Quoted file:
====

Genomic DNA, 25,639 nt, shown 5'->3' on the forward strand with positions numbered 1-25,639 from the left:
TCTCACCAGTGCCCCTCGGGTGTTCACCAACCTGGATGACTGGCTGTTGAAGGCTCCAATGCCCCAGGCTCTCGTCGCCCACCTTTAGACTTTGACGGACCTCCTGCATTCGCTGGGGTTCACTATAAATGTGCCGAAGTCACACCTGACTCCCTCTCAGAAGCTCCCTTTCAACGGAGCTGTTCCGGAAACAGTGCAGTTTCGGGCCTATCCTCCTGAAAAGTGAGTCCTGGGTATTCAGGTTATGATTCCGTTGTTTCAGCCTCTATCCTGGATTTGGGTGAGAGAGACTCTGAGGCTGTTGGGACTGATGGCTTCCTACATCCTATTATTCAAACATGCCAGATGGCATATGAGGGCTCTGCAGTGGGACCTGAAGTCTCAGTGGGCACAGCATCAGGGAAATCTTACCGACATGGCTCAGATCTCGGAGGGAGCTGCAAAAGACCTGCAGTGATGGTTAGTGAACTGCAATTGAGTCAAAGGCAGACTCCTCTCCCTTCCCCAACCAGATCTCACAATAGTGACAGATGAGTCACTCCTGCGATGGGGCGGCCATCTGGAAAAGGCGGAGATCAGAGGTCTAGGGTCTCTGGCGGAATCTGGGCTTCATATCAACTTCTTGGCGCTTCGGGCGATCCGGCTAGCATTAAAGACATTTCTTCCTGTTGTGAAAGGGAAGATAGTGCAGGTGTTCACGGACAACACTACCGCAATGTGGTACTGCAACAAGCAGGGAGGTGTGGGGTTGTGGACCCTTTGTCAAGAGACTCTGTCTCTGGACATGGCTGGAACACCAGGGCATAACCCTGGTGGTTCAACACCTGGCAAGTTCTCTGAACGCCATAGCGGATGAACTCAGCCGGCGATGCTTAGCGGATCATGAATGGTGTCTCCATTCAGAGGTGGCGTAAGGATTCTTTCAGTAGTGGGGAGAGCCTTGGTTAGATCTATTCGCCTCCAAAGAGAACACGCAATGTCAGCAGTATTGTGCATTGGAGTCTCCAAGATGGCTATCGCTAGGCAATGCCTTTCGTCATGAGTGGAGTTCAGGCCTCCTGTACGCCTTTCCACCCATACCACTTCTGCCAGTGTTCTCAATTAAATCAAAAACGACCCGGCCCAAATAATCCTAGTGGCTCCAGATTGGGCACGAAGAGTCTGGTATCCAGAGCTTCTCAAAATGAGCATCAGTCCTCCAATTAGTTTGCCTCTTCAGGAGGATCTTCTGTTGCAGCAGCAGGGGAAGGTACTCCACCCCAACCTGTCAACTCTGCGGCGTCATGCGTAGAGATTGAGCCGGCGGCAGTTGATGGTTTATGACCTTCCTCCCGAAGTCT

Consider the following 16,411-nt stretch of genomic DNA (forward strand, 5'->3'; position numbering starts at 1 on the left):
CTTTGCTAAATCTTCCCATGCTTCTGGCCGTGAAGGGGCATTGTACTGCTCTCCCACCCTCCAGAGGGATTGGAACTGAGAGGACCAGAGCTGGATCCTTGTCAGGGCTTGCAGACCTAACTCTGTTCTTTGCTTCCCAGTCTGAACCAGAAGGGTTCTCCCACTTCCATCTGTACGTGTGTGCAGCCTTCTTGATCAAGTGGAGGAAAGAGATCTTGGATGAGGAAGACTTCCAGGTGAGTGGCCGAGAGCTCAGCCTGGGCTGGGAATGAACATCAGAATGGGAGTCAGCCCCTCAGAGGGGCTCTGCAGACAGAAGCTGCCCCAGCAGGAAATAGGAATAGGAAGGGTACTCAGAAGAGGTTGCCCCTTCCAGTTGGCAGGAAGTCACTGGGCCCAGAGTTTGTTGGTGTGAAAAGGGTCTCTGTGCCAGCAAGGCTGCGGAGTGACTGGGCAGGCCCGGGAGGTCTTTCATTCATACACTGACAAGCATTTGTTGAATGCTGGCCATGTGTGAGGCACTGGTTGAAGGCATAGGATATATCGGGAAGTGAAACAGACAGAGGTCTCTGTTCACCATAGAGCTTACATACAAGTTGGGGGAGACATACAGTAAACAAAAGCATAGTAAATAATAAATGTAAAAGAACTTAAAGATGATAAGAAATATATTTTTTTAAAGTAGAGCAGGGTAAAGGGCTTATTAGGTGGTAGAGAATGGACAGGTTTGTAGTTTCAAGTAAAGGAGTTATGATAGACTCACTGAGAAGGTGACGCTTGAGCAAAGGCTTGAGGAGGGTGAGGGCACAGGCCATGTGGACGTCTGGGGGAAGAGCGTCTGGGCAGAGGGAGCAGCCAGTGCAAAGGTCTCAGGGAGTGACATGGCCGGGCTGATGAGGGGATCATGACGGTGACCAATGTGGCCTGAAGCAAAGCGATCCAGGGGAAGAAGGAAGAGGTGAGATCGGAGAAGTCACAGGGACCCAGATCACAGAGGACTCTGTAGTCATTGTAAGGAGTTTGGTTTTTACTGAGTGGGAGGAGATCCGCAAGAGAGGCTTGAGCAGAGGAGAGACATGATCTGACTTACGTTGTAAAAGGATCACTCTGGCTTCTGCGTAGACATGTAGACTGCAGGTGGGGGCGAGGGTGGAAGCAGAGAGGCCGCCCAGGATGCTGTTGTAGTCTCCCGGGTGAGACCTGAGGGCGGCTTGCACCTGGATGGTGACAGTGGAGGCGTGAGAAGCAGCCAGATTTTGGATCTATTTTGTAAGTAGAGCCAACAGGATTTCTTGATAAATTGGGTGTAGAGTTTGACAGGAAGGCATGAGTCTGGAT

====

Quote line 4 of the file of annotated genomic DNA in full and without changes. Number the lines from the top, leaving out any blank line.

CTTTGCTAAATCTTCCCATGCTTCTGGCCGTGAAGGGGCATTGTACTGCTCTCCCACCCTCCAGAGGGATTGGAACTGAGAGGACCAGAGCTGGATCCTTGTCAGGGCTTGCAGACCTAACTCTGTTCTTTGCTTCCCAGTCTGAACCAGAAGGGTTCTCCCACTTCCATCTGTACGTGTGTGCAGCCTTCTTGATCAAGTGGAGGAAAGAGATCTTGGATGAGGAAGACTTCCAGGTGAGTGGCCGAGAGCTCAGCCTGGGCTGGGAATGAACATCAGAATGGGAGTCAGCCCCTCAGAGGGGCTCTGCAGACAGAAGCTGCCCCAGCAGGAAATAGGAATAGGAAGGGTACTCAGAAGAGGTTGCCCCTTCCAGTTGGCAGGAAGTCACTGGGCCCAGAGTTTGTTGGTGTGAAAAGGGTCTCTGTGCCAGCAAGGCTGCGGAGTGACTGGGCAGGCCCGGGAGGTCTTTCATTCATACACTGACAAGCATTTGTTGAATGCTGGCCATGTGTGAGGCACTGGTTGAAGGCATAGGATATATCGGGAAGTGAAACAGACAGAGGTCTCTGTTCACCATAGAGCTTACATACAAGTTGGGGGAGACATACAGTAAACAAAAGCATAGTAAATAATAAATGTAAAAGAACTTAAAGATGATAAGAAATATATTTTTTTAAAGTAGAGCAGGGTAAAGGGCTTATTAGGTGGTAGAGAATGGACAGGTTTGTAGTTTCAAGTAAAGGAGTTATGATAGACTCACTGAGAAGGTGACGCTTGAGCAAAGGCTTGAGGAGGGTGAGGGCACAGGCCATGTGGACGTCTGGGGGAAGAGCGTCTGGGCAGAGGGAGCAGCCAGTGCAAAGGTCTCAGGGAGTGACATGGCCGGGCTGATGAGGGGATCATGACGGTGACCAATGTGGCCTGAAGCAAAGCGATCCAGGGGAAGAAGGAAGAGGTGAGATCGGAGAAGTCACAGGGACCCAGATCACAGAGGACTCTGTAGTCATTGTAAGGAGTTTGGTTTTTACTGAGTGGGAGGAGATCCGCAAGAGAGGCTTGAGCAGAGGAGAGACATGATCTGACTTACGTTGTAAAAGGATCACTCTGGCTTCTGCGTAGACATGTAGACTGCAGGTGGGGGCGAGGGTGGAAGCAGAGAGGCCGCCCAGGATGCTGTTGTAGTCTCCCGGGTGAGACCTGAGGGCGGCTTGCACCTGGATGGTGACAGTGGAGGCGTGAGAAGCAGCCAGATTTTGGATCTATTTTGTAAGTAGAGCCAACAGGATTTCTTGATAAATTGGGTGTAGAGTTTGACAGGAAGGCATGAGTCTGGAT